Although it dramatizes 19th-century social practices, Vizyenos story sheds some light to older Byzantine customs. Before the ultimate diagnosis of moving into the church, the mother of the sick child takes some intermediary steps of bringing the body to the church via the garments that it touches. She takes garments of the sick girl to church and ties them to the building, a practice testified in Byzantine texts. In the Life of Theophano, for example, Theophano’s father removes a belt that was hanging from a column in the Church of the Theotokos Bassou in Constantinople and ties it around the belly of his wife, Anna, who was having a difficult labor. This gives us license to imagine all kinds of domestic fragments covering the body of the Byzantine church. The male space of churches was typically feminized by fabric rituals that involve dressing and undressing the architecture.

Vizyenos story holds one additional point of interest. The town of Vize contains Byzantine architecture of consequence, most notably the Hagia Sophia. This is clearly not the church of Annio's hospice, since it had been already converted into a mosque. Incidentally, Hagia Sophia has been the subject of recent architectural study by Franz Alto Bauer (Basel) and Holger Klein (Columbia), see here. Unfortunately, the project became too complex for Bauer and Klein to maintain long-term. On a literary note, Vizyenos' short stories exploit two Byzantine narrative modes, antithesis and ekphrasis. For this analysis, see Margaret Alexiou, “Writing against Silence: Antithesis and Ekphrasis in the Prose Fiction of Georgios Vizyenos,” Dumbarton Oaks Papers 47 (1993) pp. 263-286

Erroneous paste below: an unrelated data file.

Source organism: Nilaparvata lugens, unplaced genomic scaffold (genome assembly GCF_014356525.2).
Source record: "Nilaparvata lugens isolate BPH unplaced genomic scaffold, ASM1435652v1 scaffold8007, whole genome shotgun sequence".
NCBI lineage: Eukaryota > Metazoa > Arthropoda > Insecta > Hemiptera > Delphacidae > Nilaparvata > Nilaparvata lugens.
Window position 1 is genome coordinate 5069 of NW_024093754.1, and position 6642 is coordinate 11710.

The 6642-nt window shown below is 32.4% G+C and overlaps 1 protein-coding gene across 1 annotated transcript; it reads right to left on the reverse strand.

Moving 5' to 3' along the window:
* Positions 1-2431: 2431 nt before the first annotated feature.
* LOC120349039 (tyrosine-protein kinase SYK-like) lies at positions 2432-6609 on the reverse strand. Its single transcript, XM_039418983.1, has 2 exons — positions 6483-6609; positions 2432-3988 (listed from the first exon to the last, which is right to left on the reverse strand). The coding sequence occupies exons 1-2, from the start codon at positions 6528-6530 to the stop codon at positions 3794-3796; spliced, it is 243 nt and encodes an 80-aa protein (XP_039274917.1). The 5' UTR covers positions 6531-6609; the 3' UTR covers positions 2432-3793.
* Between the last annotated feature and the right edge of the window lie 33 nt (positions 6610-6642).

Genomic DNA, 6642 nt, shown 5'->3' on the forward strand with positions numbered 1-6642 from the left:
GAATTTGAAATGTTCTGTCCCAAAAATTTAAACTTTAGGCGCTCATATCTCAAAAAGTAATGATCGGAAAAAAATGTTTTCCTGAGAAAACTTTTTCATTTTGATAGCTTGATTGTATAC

Vizyenos short story is available in English, see My Mother's Sins and Other Stories by Georgios Vizyenos, trans. William F. Wyatt (Hanover, 1988). For the original Greek version, see Γ. Μ. Βιζυηνός, Νεολληνικά Διηγήματα, ed. P. Mellas (Athens, 1980). I quote the animated and uncanny experiences in the church from the childhood memories of the sick girl's brother.

Ενθυμούμαι ακόμη οποίαν εντύπωσιν έκαμεν επί της παιδικής μου φαντασίας η πρώτη εν τη εκκλησία διανυκτέρευσις. Το αμυδρόν φως των εμπρόσθεν του εικονοστάσιου λύχνων, μόλις εξαρκούν να φωτίζη αυτό και τας προ αυτού βαθμίδας, καθίστα το περί ημάς σκότος έτι υποπτότερον και φοβερώτερον, παρά εάν ήμεθα όλως διόλου τα σκοτεινά. Οσάκις το φλογίδιον μιας κανδύλας έτρεμε, μοι εφαίνετο, πως ο Άγιος επί της απέναντι εικόνος ήρχιζε να ζωντανεύη, και εσάλευε, προσπαθών ν΄αποσπαθή από τας σανίδας, και καταβή επί του εδάφους, με τα φαρδυά και κόκκινα φορέματα, με τον στέφανον περί την κεφαλήν, και μετ τους ατενείς οφθαλμούς επί το ωχρού και απαθούς προσώπου του. Οσάκις πάλιν ο ψυχρός άνεμος εσύριζε δια των υψηλών παραθύρων, σείων θορυβωδώς τας μικράς αυτών υέλους, ενόμιζον, ότι οι περί την εκκλησίαν νεκροί ανερριχώντο τους τοίχους και προσεπαθούν να εισδύωσοιν εις αυτήν. Και τρέμων εκ φρίκης, έβλεπον ενίοτε αντικρύ μου ένα σκελετόν, όστις ήπλωνε να θερμάνει τας ασάρκους του χείρας επί του "μαγκαλίου", το οποίον έκαιε προ ημών. Και όμως δεν ετόλμων να δηλώσω ουδέ παραμικρότεραν ανησυχίαν. Διότι ηγάπων την αδελφήν μου, και εθεώρουν μεγάλην προτίμησιν να είμαι διαρκώς πλησίον της και πλησίον της μητρός μου, ήτις χωρίς άλλο θα με απέστελλεν εις τον οίκον, ευθύς ως ήθελεν υποπτευθεί ότι φοβούμαι.

Vizyenos, Νεοελληνικά διηγήματα, ed. P. Mellas (Athens, 1980), pp. 8-9.

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Kostis Kourelis

Philadelphia, PA, United States